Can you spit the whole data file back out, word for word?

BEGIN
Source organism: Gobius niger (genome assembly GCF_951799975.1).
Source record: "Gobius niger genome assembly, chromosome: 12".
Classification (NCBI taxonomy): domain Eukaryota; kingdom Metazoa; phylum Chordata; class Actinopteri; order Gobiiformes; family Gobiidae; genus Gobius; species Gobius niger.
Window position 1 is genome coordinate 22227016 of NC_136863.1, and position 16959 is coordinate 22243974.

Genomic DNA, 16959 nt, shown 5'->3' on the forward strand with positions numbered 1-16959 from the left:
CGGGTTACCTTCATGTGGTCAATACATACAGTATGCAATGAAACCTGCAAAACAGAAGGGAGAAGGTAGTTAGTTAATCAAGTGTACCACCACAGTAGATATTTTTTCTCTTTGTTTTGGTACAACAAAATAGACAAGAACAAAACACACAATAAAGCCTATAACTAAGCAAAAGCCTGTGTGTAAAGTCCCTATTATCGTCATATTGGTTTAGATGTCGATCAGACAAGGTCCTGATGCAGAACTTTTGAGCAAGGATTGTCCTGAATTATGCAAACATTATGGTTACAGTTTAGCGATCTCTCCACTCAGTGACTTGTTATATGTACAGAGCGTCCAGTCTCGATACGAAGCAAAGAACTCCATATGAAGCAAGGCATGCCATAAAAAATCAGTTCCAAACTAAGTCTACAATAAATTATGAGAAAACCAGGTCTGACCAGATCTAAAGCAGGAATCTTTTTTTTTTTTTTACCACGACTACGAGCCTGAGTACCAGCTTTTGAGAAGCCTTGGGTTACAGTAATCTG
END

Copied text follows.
Source organism: Gobius niger (genome assembly GCF_951799975.1).
Source record: "Gobius niger genome assembly, chromosome: 12".
Classification (NCBI taxonomy): domain Eukaryota; kingdom Metazoa; phylum Chordata; class Actinopteri; order Gobiiformes; family Gobiidae; genus Gobius; species Gobius niger.
Window position 1 is genome coordinate 22227016 of NC_136863.1, and position 16959 is coordinate 22243974.

Genomic DNA, 16959 nt, shown 5'->3' on the forward strand with positions numbered 1-16959 from the left:
CGGGTTACCTTCATGTGGTCAATACATACAGTATGCAATGAAACCTGCAAAACAGAAGGGAGAAGGTAGTTAGTTAATCAAGTGTACCACCACAGTAGATATTTTTTCTCTTTGTTTTGGTACAACAAAATAGACAAGAACAAAACACACAATAAAGCCTATAACTAAGCAAAAGCCTGTGTGTAAAGTCCCTATTATCGTCATATTGGTTTAGATGTCGATCAGACAAGGTCCTGATGCAGAACTTTTGAGCAAGGATTGTCCTGAATTATGCAAACATTATGGTTACAGTTTAGCGATCTCTCCACTCAGTGACTTGTTATATGTACAGAGCGTCCAGTCTCGATACGAAGCAAAGAACTCCATATGAAGCAAGGCATGCCATAAAAAATCAGTTCCAAACTAAGTCTACAATAAATTATGAGAAAACCAGGTCTGACCAGATCTAAAGCAGGAATCTTTTTTTTTTTTTTACCACGACTACGAGCCTGAGTACCAGCTTTTGAGAAGCCTTGGGTTACAGTAATCTG